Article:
On 18 August I-58, arrived back at Kure. On 2 September Japan surrendered. On 1 April 1946 in "Operation Road's End" I-58, stripped of all usable equipment and material, was towed from Sasebo to an area off the Gotō Islands by the submarine tender Nereus (AS-17) and scuttled at 32°37′N 129°17′E / 32.617°N 129.283°E / 32.617; 129.283Coordinates: 32°37′N 129°17′E / 32.617°N 129.283°E / 32.617; 129.283.[4]

Wreck discovery

On May 25th 2017 , sonar images revealed the nearly 60-meter-long section of the submarine, positioned vertically from the seafloor 200 meters. Plans called for a submersible robot to be deployed to confirm the identity of the vessels. The Submarine was positively identified as I-58 on September 7, 2017. Heavily encrusted with marine life, the submarine's rudder was what researches used determine its identity.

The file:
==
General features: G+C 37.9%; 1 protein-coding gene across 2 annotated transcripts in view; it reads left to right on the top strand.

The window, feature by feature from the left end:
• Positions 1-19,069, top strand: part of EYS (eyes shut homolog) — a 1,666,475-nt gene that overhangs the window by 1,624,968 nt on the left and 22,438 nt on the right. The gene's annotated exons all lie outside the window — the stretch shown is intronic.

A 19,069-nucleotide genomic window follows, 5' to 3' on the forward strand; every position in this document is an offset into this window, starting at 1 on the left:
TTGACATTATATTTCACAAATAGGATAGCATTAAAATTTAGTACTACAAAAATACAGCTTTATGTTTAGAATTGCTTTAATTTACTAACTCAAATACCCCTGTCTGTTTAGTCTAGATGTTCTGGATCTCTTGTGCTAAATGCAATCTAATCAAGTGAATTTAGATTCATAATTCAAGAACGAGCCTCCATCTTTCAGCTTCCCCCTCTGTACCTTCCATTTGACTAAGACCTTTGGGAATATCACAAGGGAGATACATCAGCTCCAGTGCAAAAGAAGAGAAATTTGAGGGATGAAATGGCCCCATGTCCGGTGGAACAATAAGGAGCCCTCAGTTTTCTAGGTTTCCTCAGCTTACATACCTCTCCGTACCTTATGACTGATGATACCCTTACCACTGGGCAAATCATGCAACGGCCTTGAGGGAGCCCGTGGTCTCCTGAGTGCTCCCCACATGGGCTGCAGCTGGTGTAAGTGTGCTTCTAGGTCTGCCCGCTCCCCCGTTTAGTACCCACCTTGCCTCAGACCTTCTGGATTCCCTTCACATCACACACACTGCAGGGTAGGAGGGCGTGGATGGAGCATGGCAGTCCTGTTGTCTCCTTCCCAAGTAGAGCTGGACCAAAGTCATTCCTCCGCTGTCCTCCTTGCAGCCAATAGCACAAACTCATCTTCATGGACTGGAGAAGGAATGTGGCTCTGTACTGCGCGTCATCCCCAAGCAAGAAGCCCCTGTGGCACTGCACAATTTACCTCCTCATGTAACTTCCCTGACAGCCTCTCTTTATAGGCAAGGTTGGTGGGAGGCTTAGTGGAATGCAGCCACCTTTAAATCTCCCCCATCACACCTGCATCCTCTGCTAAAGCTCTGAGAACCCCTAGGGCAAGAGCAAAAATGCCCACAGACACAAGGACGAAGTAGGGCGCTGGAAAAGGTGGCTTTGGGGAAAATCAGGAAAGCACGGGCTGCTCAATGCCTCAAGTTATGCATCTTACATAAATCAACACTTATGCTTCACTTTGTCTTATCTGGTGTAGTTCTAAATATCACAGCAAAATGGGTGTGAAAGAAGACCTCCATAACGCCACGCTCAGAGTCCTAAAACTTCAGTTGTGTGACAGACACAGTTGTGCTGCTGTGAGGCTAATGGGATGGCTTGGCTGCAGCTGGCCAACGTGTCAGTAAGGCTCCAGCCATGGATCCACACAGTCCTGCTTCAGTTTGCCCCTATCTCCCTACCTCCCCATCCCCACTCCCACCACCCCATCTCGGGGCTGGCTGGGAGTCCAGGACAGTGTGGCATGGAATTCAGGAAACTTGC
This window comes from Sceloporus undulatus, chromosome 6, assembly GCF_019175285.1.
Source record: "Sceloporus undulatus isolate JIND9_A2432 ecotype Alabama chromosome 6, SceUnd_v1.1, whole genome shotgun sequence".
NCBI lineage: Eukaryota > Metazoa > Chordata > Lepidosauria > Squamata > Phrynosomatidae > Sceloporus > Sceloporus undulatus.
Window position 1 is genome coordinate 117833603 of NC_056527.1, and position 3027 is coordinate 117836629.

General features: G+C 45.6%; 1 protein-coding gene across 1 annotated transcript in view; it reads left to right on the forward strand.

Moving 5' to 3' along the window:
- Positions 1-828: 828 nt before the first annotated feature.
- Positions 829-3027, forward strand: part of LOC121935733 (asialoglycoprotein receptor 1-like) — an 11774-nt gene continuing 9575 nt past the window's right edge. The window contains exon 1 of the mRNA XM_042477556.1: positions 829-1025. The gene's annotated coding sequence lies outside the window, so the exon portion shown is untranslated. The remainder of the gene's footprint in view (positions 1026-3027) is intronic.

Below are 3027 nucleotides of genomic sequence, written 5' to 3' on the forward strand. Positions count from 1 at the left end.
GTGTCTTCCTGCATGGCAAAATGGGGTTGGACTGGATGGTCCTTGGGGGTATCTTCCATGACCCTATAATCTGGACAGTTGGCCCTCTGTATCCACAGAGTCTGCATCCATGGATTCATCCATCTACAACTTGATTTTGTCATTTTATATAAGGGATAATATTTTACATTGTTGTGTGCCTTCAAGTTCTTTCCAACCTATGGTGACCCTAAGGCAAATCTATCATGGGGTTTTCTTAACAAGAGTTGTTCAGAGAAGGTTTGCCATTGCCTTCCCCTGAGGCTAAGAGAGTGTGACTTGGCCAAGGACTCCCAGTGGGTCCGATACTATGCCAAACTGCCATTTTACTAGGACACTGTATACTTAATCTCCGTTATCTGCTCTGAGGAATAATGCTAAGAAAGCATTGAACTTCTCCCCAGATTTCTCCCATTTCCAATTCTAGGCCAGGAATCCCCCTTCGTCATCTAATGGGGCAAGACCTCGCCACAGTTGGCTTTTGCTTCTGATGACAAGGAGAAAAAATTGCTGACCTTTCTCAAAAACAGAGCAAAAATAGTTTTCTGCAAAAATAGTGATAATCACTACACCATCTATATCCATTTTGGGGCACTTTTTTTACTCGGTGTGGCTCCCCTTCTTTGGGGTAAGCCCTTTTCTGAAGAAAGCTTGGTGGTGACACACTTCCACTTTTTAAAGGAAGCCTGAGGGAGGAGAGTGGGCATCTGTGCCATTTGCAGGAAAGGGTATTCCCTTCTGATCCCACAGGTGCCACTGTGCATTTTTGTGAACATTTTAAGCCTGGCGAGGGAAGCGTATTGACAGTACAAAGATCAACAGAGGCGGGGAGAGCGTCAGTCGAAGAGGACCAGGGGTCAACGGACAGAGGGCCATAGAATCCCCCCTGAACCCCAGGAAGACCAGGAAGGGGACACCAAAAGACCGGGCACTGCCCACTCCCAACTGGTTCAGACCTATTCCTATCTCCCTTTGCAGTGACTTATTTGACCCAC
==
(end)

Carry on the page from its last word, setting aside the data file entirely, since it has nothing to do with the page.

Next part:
1. "B3 type submarines (I54 class, 1944)". Retrieved 17 September 2010. 
  2. Jentschura p. 176
  3. Campbell, John Naval Weapons of World War Two ISBN 0-87021-459-4 p.191
  4. 4.00 4.01 4.02 4.03 4.04 4.05 4.06 4.07 4.08 4.09 4.10 4.11 Bob Hackett and Sander Kingsepp (2008). "Submarine I-58 : Tabular Record of Movement". Retrieved 18 September 2010. 
  5. "The Official Chronology of the U.S. Navy in World War II-1945". Retrieved 2013-07-01. 

External links

Further reading

  • Hashimoto, Mochitsura (1954). Sunk: The Story of the Japanese Submarine Fleet, 1941-1945. New York: Henry Holt; reprint:. ISBN 1-61577-581-1. 
  • Jentschura, Hansgeorg; Dieter Jung, Peter Mickel (1977). Warships of the Imperial Japanese Navy, 1869-1945. Annapolis, Maryland, USA: United States Naval Institute. ISBN 0-87021-893-X. 
  • Stanton, Doug (2001). "In Harm's Way : The Sinking of the USS Indianapolis and the extraordinary story of its survivors". New York: H. Holt. ISBN 0-8050-6632-2.